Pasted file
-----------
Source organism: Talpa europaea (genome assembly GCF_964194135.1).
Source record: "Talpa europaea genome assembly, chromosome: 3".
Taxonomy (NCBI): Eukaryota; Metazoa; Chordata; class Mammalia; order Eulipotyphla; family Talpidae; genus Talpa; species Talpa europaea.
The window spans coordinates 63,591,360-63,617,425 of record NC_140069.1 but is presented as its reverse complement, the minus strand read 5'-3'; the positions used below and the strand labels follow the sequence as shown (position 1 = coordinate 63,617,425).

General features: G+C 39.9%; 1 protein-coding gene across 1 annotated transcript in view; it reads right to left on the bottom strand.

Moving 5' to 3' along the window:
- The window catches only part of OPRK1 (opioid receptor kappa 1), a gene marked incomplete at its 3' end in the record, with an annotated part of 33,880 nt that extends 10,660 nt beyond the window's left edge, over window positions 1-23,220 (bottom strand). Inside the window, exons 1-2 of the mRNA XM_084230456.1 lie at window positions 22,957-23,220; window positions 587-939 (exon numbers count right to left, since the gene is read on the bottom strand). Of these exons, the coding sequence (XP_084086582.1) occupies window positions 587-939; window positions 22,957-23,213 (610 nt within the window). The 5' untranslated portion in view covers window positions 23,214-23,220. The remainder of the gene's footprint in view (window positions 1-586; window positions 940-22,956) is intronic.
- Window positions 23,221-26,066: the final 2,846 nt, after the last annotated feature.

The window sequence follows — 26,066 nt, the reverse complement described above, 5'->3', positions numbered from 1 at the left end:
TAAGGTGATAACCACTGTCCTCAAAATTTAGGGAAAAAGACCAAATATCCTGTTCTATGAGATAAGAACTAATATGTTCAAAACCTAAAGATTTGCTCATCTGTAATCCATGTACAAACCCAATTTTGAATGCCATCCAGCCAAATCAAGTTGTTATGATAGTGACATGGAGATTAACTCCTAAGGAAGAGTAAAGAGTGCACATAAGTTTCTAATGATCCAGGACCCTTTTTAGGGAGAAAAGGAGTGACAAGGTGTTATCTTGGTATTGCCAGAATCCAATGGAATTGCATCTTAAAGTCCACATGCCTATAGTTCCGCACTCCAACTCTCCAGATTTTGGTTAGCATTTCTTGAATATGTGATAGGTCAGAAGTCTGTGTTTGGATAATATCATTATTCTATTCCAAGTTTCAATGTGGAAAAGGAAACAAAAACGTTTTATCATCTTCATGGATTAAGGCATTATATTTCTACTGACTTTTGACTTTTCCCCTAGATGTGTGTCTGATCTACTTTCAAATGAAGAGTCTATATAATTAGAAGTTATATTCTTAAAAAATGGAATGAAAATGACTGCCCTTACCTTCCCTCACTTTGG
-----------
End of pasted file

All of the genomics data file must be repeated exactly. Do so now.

Source organism: Talpa europaea (genome assembly GCF_964194135.1).
Source record: "Talpa europaea genome assembly, chromosome: 3".
Taxonomy (NCBI): Eukaryota; Metazoa; Chordata; class Mammalia; order Eulipotyphla; family Talpidae; genus Talpa; species Talpa europaea.
The window spans coordinates 63,591,360-63,617,425 of record NC_140069.1 but is presented as its reverse complement, the minus strand read 5'-3'; the positions used below and the strand labels follow the sequence as shown (position 1 = coordinate 63,617,425).

General features: G+C 39.9%; 1 protein-coding gene across 1 annotated transcript in view; it reads right to left on the bottom strand.

Moving 5' to 3' along the window:
- The window catches only part of OPRK1 (opioid receptor kappa 1), a gene marked incomplete at its 3' end in the record, with an annotated part of 33,880 nt that extends 10,660 nt beyond the window's left edge, over window positions 1-23,220 (bottom strand). Inside the window, exons 1-2 of the mRNA XM_084230456.1 lie at window positions 22,957-23,220; window positions 587-939 (exon numbers count right to left, since the gene is read on the bottom strand). Of these exons, the coding sequence (XP_084086582.1) occupies window positions 587-939; window positions 22,957-23,213 (610 nt within the window). The 5' untranslated portion in view covers window positions 23,214-23,220. The remainder of the gene's footprint in view (window positions 1-586; window positions 940-22,956) is intronic.
- Window positions 23,221-26,066: the final 2,846 nt, after the last annotated feature.

The window sequence follows — 26,066 nt, the reverse complement described above, 5'->3', positions numbered from 1 at the left end:
TAAGGTGATAACCACTGTCCTCAAAATTTAGGGAAAAAGACCAAATATCCTGTTCTATGAGATAAGAACTAATATGTTCAAAACCTAAAGATTTGCTCATCTGTAATCCATGTACAAACCCAATTTTGAATGCCATCCAGCCAAATCAAGTTGTTATGATAGTGACATGGAGATTAACTCCTAAGGAAGAGTAAAGAGTGCACATAAGTTTCTAATGATCCAGGACCCTTTTTAGGGAGAAAAGGAGTGACAAGGTGTTATCTTGGTATTGCCAGAATCCAATGGAATTGCATCTTAAAGTCCACATGCCTATAGTTCCGCACTCCAACTCTCCAGATTTTGGTTAGCATTTCTTGAATATGTGATAGGTCAGAAGTCTGTGTTTGGATAATATCATTATTCTATTCCAAGTTTCAATGTGGAAAAGGAAACAAAAACGTTTTATCATCTTCATGGATTAAGGCATTATATTTCTACTGACTTTTGACTTTTCCCCTAGATGTGTGTCTGATCTACTTTCAAATGAAGAGTCTATATAATTAGAAGTTATATTCTTAAAAAATGGAATGAAAATGACTGCCCTTACCTTCCCTCACTTTGG